I want to begin by congratulating my hon. Friend Siobhan Baillie, not just on securing this debate but on what she said. In this debate there is one central question, which is how we are to keep online anonymity available for those who need and deserve it and yet ensure that it cannot be used as a shield by those who do not. Of course, some will argue that anonymity online is part of freedom of speech, and that the freedom to hold opinions without interference, which is included in article 19 of the universal declaration on human rights, implies a right to anonymity, but I do not think it is that simple.
Human rights are often about a balance of rights. The right to anonymity in what someone says has to be balanced against the right of the people they abuse to speak freely themselves and the need to hold them to account for making their speech less free. These are of course difficult balances to strike, but if we care about everyone’s freedom of speech, we cannot avoid them.
Freedom of speech is not unrestricted in other arenas, and it should not be unrestricted on social media either. That restriction often comes via the criminal law, including online, but there is much we should not tolerate that falls short of criminal behaviour, damaging individuals and damaging us all. I agree with my hon. Friend the Member for Stroud and my right hon. Friend Damian Hinds that in addressing anonymous abuse of an individual, we perhaps should start, counter-intuitively, by looking not at the merits of anonymity, but at the merits of verifiable identity. Whether it is in online banking, shopping or combating deep fakes, it will increasingly help to be able to demonstrate who we are, and if we can establish reliable ways of proving identity, we should be able to choose to interact online only with others whose identity can be verified or who are willing to reveal it. However, anonymous content that damages us all, from disinformation to extremism, is a different problem. Here I think we should consider the disclosure of identity only with judicial sanction, in the same way as other intrusions into privacy such as search warrants or phone tapping, which require the authority of a judge.
Of course, all of this needs much more thought and debate, and the forthcoming online safety Bill should be an opportunity for both. Determining what the duty of care at the heart of the Bill requires online platforms to do, both for those who need the protection of anonymity and for those who need protection from anonymity, is a real challenge, but I think it is now one that we must grasp and do so in the course of this Bill, not put off again.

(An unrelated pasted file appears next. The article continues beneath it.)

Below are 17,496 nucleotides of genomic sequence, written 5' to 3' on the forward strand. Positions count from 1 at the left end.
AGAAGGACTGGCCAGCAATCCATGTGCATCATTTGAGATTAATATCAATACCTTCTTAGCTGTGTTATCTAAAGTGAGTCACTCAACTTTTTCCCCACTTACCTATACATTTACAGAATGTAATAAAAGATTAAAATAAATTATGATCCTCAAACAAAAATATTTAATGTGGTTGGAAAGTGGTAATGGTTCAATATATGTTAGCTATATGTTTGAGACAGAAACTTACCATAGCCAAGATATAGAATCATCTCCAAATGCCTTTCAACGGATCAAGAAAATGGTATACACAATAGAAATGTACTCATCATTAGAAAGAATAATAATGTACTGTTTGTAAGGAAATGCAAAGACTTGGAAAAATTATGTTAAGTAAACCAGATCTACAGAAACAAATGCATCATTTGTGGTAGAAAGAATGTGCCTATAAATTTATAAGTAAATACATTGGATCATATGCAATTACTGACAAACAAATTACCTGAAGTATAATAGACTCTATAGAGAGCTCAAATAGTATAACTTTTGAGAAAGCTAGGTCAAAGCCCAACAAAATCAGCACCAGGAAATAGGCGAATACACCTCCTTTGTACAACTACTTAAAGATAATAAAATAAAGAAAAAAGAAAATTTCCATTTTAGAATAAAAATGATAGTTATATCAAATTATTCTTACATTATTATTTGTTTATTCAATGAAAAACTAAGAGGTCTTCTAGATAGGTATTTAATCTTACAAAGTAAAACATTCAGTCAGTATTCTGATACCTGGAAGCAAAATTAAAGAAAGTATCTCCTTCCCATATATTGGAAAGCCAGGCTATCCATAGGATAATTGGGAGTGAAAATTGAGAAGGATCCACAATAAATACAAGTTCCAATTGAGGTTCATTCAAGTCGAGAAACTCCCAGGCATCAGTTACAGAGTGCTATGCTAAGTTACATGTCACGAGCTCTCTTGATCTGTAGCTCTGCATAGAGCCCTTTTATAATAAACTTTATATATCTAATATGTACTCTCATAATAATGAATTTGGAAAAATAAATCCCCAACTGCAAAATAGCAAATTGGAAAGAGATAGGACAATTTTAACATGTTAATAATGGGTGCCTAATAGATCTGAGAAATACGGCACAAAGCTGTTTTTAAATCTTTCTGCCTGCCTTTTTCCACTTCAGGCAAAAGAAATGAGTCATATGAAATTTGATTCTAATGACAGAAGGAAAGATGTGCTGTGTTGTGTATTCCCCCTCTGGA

I thank Siobhan Baillie for securing this debate. The word “pandemic” is now very much part of our lexicon, and forever will be because of covid-19, yet there is another pandemic infecting this world and that is online abuse.
Since I entered politics, I myself have been the victim of a consistent and vicious campaign of abuse. It is largely based on my appearance. When I post the video of this speech online, invariably someone will post a gif or a comment designed to hurt me. Sometimes this is done through anonymous accounts and sometimes through real profiles. We live in a world where online platforms embolden people to be nasty, vindictive, spiteful and cruel, and very few public figures escape it.
Only last week, following a match with Slavia Prague, the Glasgow Rangers footballers, Glen Kamara and Kemar Roofe, were subjected to a torrent of some of the vilest racist abuse I have ever witnessed on Facebook, Instagram and Twitter. While this was on an unprecedented scale, the club tells me that every single black player at Rangers football club has been racially abused online at some point this season, yet when confronted, the social media companies wash their hands of responsibility and continue to facilitate this hate on their platforms. Rather than joining the rest of society in tackling racial inequality and prejudice, they are actually enabling it. It is time they were called out and held accountable.